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Green Space






Moseley Village Green

This well-used green space is truly the Centre of Moseley.  It holds the monthly Farmers’ Market and provides seating for residents.

Moseley Village Car Park

Moseley Car park

One of our key projects beginning this year is the clearing and planting of Moseley Car Park.  This is inevitably a long-term, phased project because of its  size and scale.

Moseley Park and Pool


One of Moseley Park and Pool’s swans

The eleven-acre Park and Pool is a very special resource in Moseley.  Originally part of Moseley Hall, it was to become a site for new houses but was then bought in 1898 by a group of businessmen on condition that it would be used only as a quiet, unspoilt park for ever. Since then it has been run by local volunteers for the general benefit of the neighbourhood. A huge variety of plants and trees thrive in the park grounds as do garden and water birds and pipistrelle bats.   Entry to the Park is on a membership basis although the Park is open to the public one or two days a month and music festivals are held there.

Cannon Hill Park

Cannon Hill park

Cannon Hill is one of Birmingham’s major public parks. It is situated in the river Rea flood valley that forms the natural border between what was Warwickshire and Worcestershire. It contains the Midland Arts Centre, Holders Lane playing fields, Moor Green allotments and the river Rea cycle path.

Holders Lane playing fields

Holders Lane Playing fileds

Holders Lane is an extension of Cannon Hill Park and follows the river Rea valley. Rugby, football and cricket are played here. The river Rea cycleway follows the river south to the Stratord canal and North to the city centre.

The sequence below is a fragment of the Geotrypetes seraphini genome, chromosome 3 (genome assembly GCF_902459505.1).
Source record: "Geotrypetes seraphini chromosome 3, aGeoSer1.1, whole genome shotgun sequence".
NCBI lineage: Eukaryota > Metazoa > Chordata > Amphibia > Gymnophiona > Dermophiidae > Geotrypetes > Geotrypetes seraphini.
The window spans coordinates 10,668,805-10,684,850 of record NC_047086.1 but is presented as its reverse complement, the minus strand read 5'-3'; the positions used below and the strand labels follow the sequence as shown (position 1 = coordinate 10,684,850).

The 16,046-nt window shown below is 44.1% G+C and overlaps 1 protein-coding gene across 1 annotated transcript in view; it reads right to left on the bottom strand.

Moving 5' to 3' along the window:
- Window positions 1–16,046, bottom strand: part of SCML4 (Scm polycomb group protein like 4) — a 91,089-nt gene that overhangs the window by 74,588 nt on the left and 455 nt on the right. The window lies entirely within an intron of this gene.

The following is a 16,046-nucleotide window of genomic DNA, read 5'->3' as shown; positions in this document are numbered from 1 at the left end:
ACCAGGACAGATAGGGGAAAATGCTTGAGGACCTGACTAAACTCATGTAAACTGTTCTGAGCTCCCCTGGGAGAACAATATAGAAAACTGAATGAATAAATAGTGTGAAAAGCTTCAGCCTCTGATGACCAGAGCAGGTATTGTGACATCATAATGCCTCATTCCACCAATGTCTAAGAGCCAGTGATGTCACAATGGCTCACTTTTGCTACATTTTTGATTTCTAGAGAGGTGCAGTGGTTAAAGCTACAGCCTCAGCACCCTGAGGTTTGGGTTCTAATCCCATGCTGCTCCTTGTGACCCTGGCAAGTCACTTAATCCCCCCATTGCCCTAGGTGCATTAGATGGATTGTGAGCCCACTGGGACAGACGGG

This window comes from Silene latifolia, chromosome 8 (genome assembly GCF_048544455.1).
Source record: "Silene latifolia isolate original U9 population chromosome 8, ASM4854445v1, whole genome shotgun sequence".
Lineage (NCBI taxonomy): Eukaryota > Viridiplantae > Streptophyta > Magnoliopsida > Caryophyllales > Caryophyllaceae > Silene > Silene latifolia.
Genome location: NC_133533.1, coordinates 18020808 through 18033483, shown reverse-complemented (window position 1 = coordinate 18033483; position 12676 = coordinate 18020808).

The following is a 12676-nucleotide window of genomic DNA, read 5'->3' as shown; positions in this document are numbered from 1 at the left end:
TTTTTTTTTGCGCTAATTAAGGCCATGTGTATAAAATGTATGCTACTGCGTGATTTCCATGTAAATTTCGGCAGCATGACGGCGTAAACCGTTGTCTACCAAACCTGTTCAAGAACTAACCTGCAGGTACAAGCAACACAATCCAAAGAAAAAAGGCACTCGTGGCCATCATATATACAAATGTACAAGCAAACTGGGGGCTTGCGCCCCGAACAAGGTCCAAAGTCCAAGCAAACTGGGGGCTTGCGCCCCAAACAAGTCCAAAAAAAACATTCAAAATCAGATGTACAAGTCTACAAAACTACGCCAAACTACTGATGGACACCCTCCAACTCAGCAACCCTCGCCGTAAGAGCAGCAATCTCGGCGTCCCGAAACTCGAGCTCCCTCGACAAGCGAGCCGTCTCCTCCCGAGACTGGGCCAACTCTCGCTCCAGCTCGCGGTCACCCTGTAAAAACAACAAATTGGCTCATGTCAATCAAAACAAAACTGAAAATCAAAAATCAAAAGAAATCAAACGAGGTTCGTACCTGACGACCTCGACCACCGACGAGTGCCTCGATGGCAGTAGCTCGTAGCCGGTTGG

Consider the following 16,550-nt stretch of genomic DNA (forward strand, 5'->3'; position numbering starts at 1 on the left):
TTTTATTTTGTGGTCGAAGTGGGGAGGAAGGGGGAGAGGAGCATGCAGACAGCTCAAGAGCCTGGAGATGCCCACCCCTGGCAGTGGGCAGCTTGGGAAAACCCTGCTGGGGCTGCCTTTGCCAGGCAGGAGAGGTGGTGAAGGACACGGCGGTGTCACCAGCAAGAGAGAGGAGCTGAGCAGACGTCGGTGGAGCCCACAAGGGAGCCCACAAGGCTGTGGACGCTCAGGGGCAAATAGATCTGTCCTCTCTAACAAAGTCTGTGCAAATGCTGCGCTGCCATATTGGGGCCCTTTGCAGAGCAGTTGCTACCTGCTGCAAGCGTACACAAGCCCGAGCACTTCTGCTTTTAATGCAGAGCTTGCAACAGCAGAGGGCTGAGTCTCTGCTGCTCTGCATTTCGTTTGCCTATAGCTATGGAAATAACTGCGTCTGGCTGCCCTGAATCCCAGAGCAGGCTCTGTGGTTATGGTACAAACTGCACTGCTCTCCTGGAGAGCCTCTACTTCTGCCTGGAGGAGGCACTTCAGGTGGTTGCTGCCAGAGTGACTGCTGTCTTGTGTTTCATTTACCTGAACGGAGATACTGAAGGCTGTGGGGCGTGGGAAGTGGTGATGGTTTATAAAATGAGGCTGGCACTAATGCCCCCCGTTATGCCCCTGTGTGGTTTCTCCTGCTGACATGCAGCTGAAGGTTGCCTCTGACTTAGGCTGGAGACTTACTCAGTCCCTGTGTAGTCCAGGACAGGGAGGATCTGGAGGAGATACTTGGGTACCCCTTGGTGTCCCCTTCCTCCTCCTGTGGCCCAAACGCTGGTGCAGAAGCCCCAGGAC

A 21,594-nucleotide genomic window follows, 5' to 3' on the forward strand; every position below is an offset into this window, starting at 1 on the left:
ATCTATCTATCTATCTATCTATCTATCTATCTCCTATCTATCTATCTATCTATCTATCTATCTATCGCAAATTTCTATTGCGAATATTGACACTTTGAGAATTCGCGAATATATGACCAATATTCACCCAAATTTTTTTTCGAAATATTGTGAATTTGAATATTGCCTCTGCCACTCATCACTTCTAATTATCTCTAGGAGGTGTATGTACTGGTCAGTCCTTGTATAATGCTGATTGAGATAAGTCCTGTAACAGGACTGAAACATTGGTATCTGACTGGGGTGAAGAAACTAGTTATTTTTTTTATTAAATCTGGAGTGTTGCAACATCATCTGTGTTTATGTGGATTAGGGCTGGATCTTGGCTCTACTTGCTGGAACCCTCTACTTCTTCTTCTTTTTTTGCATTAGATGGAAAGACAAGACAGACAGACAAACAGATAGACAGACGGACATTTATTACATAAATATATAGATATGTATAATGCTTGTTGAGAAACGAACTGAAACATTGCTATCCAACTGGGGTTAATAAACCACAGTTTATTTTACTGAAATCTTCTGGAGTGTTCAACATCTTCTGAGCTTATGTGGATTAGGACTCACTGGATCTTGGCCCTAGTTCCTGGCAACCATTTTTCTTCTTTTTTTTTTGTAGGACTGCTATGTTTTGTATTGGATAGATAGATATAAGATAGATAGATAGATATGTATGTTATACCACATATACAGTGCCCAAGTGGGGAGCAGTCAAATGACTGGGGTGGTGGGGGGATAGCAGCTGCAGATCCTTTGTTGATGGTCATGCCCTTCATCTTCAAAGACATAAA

River Rea

The river Rea forms the West boundary of Moseley alongside Cannon Hill Park and Holders Lane playing fields.







Highbury Park

Highbury Park

Highbury Park was formed when the Chamberlain family, of Highbury Hall, donated the grounds to the City. It contains pools, woods and open space.


Sarehole Mill

Sarehole Mill

Sarehole mill, one of the Community Museums of Birmingham Museum and Art Gallery, is a working water wheel mill that is open to the public. The grounds around it are open space that sits in the river Cole flood plain and include the ford at Green Lane. There is a cycle path along the river that stretches to the countryside. The Mill was an inspiration to Tolkien who lived locally and played in the fields as a child.




River Cole

The ford across the river Cole at Green Road.

The river Cole, along with the Rea, is a natural boundary to Moseley which sits on the high ground above them. There is a walkway and cycle path that leads from the city centre. The river powers Sarehole Mill, borders Sarehole Mill park and leads to the ford at Green Road. The path southwards is called the “Shire” walkway after Tolkien who lived nearby and was inspired by the river.




Moseley bog

Moseley Bog

Moseley bog is unspoilt wild space that, because of the poor ground, has never been built on. It contains paths, bog pools and nature trails. This was another inspirational area from Tolkien’s childhood.







Brittanic Cricket Ground

Moseley Ashfield’s Brittanic cricket pitch

This is used by Moseley Ashfield as an extra pitch. It was originally the grounds of the Brittanic Insurance Company whose Headquarters building was converted into apartments.







Swanshurst Park

Swanshurst Park

Swanshurst park pool.










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